Value for money surely should be the ultimate criterion, not simply the tender price. Those of us who have been involved in local authorities have, sadly, seen all too many examples of services costing more as a result of competitive tendering, or have seen either the level or quality of services suffer. In my authority of Newbury, almost without exception, when services have been awarded to a contractor the price has not been lowered as a result. If it has lowered, it has been only because the level of services has fallen.
There are further problems with compulsory competitive tendering, such as the accountability of services to a local authority. Accountability is inevitably reduced when a service is contracted out. We should highlight that matter—especially tonight—when we are considering legal services. One of the most fundamental needs of any member of a local authority is the certainty of obtaining objective, fair and honest legal advice from the authority's legal officers. The loyalty that an employee feels if he is directly employed by the authority must surely be far greater than his loyalty if he is indirectly employed through a contractor. That loyalty in an area such as legal advice is extremely important. As a member of a local authority, I would never like to feel that all my legal advice would be provided through contracted-out services.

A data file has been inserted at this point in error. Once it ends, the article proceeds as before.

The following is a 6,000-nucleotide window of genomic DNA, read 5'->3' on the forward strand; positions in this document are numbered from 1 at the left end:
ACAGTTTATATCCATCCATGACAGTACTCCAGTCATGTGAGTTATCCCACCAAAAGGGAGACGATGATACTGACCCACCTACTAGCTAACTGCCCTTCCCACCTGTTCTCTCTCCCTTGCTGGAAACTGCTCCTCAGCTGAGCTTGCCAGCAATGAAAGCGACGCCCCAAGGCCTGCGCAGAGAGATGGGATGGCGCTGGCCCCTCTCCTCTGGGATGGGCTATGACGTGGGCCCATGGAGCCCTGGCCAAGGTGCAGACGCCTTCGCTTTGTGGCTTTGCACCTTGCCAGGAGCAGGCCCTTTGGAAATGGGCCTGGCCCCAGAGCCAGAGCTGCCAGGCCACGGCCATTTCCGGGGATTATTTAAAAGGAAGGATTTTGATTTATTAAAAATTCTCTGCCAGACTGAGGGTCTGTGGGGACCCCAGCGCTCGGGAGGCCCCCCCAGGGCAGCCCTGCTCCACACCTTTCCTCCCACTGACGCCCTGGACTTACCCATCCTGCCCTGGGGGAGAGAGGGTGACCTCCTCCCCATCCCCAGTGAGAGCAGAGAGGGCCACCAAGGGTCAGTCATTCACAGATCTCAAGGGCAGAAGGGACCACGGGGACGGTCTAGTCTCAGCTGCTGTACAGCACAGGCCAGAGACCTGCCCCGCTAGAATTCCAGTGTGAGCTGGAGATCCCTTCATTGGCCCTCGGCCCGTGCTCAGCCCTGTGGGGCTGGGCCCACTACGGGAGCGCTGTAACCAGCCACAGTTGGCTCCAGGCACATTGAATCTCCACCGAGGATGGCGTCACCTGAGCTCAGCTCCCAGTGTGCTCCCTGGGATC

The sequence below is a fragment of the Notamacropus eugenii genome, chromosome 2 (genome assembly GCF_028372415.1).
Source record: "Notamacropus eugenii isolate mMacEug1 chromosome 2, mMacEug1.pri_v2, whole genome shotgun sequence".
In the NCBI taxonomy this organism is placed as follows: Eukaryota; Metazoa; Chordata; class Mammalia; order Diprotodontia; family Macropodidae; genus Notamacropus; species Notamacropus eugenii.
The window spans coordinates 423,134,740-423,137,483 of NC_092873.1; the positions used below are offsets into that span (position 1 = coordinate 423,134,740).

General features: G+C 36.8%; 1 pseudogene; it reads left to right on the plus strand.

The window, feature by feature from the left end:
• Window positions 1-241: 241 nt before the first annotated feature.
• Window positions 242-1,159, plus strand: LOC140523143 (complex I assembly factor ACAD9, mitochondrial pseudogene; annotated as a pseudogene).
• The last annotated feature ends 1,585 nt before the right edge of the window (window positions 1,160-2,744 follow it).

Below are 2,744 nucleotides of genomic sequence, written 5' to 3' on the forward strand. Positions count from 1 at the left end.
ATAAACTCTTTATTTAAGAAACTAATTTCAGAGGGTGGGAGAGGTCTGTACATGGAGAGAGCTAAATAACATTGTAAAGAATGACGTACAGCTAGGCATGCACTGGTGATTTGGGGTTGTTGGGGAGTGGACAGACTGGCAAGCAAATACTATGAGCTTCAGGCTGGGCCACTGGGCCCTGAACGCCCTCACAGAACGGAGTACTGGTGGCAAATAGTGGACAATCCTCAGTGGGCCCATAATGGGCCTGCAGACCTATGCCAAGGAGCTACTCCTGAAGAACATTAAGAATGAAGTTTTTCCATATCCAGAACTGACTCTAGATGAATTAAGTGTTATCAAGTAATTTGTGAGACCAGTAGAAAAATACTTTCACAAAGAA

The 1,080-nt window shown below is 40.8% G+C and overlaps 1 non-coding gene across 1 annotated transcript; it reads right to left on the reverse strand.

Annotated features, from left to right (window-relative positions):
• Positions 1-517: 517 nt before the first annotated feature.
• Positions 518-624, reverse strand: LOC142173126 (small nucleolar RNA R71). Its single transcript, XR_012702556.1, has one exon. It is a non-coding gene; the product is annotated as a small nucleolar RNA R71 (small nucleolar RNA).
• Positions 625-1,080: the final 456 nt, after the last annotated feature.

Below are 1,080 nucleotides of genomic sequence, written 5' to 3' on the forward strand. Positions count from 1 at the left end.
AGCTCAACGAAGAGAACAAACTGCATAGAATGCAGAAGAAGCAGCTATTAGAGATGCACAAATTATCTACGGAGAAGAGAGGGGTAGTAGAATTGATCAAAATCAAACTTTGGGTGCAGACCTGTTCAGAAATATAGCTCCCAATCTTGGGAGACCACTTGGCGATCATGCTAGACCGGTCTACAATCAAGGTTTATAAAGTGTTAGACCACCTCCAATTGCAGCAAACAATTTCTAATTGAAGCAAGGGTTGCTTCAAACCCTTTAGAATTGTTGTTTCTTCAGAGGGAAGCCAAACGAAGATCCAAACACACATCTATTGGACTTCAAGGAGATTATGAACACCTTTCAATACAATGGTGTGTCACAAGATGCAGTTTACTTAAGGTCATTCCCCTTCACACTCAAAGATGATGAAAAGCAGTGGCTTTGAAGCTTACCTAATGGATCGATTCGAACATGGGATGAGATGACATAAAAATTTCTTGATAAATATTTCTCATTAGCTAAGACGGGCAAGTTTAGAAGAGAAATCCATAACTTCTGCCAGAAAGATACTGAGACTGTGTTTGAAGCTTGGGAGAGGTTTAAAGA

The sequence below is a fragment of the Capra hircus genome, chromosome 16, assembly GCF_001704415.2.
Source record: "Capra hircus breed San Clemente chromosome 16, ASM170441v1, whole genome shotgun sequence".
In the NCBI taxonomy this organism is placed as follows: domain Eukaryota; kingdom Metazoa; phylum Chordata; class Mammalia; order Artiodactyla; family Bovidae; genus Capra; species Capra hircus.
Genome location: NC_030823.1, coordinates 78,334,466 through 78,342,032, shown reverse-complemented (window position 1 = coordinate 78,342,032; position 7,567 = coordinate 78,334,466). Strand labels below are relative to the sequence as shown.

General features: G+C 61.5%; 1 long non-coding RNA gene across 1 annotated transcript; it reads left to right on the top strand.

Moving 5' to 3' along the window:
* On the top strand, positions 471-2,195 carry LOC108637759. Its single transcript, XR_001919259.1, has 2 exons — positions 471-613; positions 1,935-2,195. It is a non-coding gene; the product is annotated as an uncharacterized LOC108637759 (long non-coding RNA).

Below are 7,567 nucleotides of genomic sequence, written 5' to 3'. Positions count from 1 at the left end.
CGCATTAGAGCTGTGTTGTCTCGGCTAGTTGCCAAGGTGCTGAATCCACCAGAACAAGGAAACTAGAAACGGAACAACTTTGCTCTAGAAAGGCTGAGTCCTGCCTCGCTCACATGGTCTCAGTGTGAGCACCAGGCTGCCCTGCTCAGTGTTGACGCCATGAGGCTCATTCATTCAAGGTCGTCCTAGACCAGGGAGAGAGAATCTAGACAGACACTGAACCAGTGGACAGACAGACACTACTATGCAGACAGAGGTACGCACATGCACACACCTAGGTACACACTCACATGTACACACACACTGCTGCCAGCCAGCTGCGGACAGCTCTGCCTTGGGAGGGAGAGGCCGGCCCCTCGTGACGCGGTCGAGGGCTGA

We must also consider local independence. One of the Government's hallmarks is the centralisation of services. The destruction of so much local independence has been one of the worst features of the past 15 years. If things were going wrong in a local authority—the Minister has said that some authorities have been able to make services more cost-effective and more efficient by tendering—the Government should have solved that problem not by centralising power in Whitehall and Westminster but by making local government more accountable. That is where the Government have fallen down so badly.